Teaching Programming in the Real World

I’m currently reading Code Complete, the software engineering book I have had recommended to me most often. It’s good, although like many of these books it makes me feel guilty about some of the sloppy practices I currently engage in.

I was just struck by a passage from the design chapter, talking about how requirements and an understanding of the problem changes as development proceeds. In particular, it addresses “wicked” problems, where the problem only becomes really apparent after a first solution has failed to solve it. The example is the famous Tacoma narrows bridge, where the designers did not realise wind across the bridge would cause a destructive harmonic ripple; the problem was not adequately specified until they had a solution that did not solve it.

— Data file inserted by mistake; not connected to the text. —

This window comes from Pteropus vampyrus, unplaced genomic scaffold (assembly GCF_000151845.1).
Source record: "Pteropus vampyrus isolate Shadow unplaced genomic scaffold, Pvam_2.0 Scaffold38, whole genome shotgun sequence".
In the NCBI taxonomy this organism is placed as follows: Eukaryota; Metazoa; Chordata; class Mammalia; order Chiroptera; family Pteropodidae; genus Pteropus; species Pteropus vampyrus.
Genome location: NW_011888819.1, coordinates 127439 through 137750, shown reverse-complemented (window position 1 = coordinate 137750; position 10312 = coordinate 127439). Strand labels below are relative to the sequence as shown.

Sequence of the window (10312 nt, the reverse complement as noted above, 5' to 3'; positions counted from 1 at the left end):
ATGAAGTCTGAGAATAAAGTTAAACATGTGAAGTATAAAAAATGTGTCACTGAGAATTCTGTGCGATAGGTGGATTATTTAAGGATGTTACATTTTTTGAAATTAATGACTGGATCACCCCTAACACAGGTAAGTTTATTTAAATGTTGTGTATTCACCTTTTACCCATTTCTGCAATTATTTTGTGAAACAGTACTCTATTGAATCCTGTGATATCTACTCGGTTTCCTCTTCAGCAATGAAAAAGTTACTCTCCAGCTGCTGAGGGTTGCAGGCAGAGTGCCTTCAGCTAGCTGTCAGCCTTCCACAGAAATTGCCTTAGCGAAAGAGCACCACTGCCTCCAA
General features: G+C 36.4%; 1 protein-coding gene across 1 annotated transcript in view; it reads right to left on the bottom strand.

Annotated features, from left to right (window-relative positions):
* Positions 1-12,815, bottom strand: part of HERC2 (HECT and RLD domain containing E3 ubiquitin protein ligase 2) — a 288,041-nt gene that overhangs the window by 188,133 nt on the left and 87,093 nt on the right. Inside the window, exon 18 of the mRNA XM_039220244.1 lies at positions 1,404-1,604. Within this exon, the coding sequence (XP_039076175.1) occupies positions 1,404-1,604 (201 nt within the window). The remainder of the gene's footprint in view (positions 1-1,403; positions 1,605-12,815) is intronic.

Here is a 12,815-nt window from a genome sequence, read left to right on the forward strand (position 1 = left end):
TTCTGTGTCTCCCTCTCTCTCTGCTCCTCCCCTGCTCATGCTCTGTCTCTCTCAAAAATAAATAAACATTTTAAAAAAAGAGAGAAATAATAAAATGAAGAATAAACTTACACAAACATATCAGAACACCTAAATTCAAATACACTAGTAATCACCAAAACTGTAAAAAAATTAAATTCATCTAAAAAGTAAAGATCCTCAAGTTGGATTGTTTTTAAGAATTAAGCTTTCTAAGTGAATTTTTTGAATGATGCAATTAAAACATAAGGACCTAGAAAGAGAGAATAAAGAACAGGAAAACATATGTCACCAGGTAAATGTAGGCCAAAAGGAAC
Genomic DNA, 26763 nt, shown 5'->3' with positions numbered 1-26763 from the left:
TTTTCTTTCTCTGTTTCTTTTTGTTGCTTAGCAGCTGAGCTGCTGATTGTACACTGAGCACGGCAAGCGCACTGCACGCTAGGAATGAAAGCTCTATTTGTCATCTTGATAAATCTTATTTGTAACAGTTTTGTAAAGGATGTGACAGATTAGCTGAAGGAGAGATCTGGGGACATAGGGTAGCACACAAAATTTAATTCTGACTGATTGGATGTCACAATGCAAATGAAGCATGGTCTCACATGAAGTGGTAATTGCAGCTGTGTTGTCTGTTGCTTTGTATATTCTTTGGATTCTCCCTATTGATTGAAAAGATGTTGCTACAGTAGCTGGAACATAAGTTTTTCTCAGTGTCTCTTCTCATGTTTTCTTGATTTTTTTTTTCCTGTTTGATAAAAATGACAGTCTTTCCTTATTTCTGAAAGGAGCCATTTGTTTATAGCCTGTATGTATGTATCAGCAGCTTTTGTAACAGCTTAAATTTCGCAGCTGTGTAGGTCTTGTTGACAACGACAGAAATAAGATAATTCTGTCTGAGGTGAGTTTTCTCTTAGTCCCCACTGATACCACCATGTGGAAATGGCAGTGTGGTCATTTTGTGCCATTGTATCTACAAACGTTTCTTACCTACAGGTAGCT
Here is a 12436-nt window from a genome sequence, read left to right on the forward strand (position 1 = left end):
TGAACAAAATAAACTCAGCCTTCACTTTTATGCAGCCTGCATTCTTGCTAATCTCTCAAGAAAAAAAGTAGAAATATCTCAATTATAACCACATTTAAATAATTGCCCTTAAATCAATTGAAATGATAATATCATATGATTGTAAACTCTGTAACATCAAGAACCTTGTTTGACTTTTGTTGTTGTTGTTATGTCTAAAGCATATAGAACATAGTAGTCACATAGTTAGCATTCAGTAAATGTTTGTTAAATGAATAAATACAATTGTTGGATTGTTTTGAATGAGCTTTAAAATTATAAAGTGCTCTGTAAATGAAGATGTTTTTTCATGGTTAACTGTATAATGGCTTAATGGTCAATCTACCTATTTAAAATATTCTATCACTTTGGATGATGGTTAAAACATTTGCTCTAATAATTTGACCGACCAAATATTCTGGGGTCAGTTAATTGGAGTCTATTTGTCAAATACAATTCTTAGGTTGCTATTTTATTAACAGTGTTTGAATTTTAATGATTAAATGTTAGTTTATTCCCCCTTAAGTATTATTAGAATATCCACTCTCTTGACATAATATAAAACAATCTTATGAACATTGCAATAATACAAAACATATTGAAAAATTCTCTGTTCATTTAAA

The passage reads like this:

One of the main differences between programs you develop in school and those you develop as a professional is that the design problems solved by school programs are rarely, if ever, wicked. Programming assignments in school are devised to move you in a beeline from beginning to end. You’d probably want to tar and feather a teacher who gave you a programming assignment, then changed the assignment as soon as you finished the design, and then changed it again just a as you were about to turn in the completed program. But that very process is an everyday reality in professional programming.

It sure is. Shouldn’t we be teaching that?

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